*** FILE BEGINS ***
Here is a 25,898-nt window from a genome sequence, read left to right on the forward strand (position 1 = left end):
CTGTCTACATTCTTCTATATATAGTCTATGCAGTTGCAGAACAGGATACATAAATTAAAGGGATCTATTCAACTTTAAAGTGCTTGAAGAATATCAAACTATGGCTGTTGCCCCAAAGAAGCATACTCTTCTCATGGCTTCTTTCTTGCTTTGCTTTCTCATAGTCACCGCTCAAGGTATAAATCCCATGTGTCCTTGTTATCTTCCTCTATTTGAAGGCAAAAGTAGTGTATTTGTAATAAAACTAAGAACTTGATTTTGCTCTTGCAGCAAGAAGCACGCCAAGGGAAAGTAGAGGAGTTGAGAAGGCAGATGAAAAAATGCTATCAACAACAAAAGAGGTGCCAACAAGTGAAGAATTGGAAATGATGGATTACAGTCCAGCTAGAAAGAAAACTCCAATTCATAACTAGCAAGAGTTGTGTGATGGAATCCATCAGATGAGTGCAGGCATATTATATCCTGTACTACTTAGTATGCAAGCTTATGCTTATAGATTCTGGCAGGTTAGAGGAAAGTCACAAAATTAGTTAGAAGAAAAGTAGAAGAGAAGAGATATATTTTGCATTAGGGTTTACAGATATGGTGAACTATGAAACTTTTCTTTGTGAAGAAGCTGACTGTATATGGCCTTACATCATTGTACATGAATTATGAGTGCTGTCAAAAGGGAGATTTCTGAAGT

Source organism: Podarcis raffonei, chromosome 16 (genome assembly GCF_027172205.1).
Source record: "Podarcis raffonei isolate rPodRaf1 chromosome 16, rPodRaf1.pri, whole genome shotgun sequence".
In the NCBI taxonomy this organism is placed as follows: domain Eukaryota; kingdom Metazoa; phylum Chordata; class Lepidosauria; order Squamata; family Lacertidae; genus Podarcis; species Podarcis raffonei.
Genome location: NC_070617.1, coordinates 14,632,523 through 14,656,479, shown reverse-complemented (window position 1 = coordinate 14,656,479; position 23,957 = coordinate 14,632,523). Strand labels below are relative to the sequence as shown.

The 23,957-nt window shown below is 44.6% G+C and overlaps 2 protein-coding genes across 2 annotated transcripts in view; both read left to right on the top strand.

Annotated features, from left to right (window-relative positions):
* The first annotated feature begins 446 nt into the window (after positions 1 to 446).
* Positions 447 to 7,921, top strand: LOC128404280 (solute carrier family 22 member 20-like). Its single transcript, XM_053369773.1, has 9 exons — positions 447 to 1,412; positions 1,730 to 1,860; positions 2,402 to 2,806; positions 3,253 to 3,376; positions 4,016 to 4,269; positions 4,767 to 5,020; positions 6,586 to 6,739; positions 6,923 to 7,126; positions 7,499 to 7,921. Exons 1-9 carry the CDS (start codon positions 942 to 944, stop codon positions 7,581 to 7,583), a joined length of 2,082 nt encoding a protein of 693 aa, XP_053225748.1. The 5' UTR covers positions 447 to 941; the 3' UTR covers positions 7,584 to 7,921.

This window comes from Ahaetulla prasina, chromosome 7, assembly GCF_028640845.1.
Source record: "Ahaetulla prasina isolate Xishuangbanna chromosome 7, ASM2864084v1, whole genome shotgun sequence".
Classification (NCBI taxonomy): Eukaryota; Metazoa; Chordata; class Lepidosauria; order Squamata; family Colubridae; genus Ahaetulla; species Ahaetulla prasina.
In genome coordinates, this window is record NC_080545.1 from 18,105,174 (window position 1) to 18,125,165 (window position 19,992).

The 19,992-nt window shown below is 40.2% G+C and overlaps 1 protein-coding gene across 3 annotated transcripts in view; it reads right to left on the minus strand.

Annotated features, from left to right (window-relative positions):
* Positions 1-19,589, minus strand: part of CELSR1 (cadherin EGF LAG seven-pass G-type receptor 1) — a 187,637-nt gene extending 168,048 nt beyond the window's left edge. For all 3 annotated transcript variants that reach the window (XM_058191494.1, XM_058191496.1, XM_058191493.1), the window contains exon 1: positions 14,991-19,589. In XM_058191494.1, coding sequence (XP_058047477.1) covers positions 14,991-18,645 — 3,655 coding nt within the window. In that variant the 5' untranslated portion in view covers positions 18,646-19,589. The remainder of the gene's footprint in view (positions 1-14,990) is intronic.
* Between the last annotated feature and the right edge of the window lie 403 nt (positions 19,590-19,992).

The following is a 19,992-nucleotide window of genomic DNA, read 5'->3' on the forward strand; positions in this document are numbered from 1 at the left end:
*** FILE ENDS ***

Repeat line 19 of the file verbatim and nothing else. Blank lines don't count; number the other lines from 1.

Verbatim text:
The following is a 19,992-nucleotide window of genomic DNA, read 5'->3' on the forward strand; positions in this document are numbered from 1 at the left end: